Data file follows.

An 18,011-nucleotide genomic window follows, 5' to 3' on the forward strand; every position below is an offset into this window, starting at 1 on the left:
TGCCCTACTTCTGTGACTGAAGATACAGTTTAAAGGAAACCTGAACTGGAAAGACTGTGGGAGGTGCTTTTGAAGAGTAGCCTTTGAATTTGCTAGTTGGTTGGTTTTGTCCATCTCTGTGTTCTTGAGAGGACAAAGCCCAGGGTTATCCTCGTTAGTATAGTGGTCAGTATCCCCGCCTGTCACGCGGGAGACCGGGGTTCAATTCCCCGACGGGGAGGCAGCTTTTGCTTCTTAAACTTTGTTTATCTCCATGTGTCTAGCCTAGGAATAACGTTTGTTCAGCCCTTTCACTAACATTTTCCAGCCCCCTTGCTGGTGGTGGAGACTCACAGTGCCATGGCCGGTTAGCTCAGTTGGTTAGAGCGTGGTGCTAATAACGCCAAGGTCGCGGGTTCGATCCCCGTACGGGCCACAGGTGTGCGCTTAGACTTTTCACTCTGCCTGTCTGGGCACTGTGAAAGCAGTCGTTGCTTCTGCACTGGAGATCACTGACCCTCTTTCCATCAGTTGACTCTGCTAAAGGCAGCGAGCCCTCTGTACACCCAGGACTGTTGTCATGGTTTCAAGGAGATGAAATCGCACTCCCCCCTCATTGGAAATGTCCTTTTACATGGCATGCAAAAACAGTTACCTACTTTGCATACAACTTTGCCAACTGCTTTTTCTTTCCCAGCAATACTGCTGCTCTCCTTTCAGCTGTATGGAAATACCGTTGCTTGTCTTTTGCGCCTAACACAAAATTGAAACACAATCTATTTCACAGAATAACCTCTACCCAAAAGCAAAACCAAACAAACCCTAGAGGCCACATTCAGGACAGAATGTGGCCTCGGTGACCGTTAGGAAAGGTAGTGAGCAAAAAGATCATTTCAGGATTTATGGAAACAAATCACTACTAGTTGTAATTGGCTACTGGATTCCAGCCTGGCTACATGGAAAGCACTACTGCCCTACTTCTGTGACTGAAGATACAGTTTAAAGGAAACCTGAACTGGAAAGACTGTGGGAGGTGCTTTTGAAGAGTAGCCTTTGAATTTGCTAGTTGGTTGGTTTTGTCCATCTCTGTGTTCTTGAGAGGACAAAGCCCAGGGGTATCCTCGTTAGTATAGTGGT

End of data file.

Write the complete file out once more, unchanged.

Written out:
An 18,011-nucleotide genomic window follows, 5' to 3' on the forward strand; every position below is an offset into this window, starting at 1 on the left:
TGCCCTACTTCTGTGACTGAAGATACAGTTTAAAGGAAACCTGAACTGGAAAGACTGTGGGAGGTGCTTTTGAAGAGTAGCCTTTGAATTTGCTAGTTGGTTGGTTTTGTCCATCTCTGTGTTCTTGAGAGGACAAAGCCCAGGGTTATCCTCGTTAGTATAGTGGTCAGTATCCCCGCCTGTCACGCGGGAGACCGGGGTTCAATTCCCCGACGGGGAGGCAGCTTTTGCTTCTTAAACTTTGTTTATCTCCATGTGTCTAGCCTAGGAATAACGTTTGTTCAGCCCTTTCACTAACATTTTCCAGCCCCCTTGCTGGTGGTGGAGACTCACAGTGCCATGGCCGGTTAGCTCAGTTGGTTAGAGCGTGGTGCTAATAACGCCAAGGTCGCGGGTTCGATCCCCGTACGGGCCACAGGTGTGCGCTTAGACTTTTCACTCTGCCTGTCTGGGCACTGTGAAAGCAGTCGTTGCTTCTGCACTGGAGATCACTGACCCTCTTTCCATCAGTTGACTCTGCTAAAGGCAGCGAGCCCTCTGTACACCCAGGACTGTTGTCATGGTTTCAAGGAGATGAAATCGCACTCCCCCCTCATTGGAAATGTCCTTTTACATGGCATGCAAAAACAGTTACCTACTTTGCATACAACTTTGCCAACTGCTTTTTCTTTCCCAGCAATACTGCTGCTCTCCTTTCAGCTGTATGGAAATACCGTTGCTTGTCTTTTGCGCCTAACACAAAATTGAAACACAATCTATTTCACAGAATAACCTCTACCCAAAAGCAAAACCAAACAAACCCTAGAGGCCACATTCAGGACAGAATGTGGCCTCGGTGACCGTTAGGAAAGGTAGTGAGCAAAAAGATCATTTCAGGATTTATGGAAACAAATCACTACTAGTTGTAATTGGCTACTGGATTCCAGCCTGGCTACATGGAAAGCACTACTGCCCTACTTCTGTGACTGAAGATACAGTTTAAAGGAAACCTGAACTGGAAAGACTGTGGGAGGTGCTTTTGAAGAGTAGCCTTTGAATTTGCTAGTTGGTTGGTTTTGTCCATCTCTGTGTTCTTGAGAGGACAAAGCCCAGGGGTATCCTCGTTAGTATAGTGGT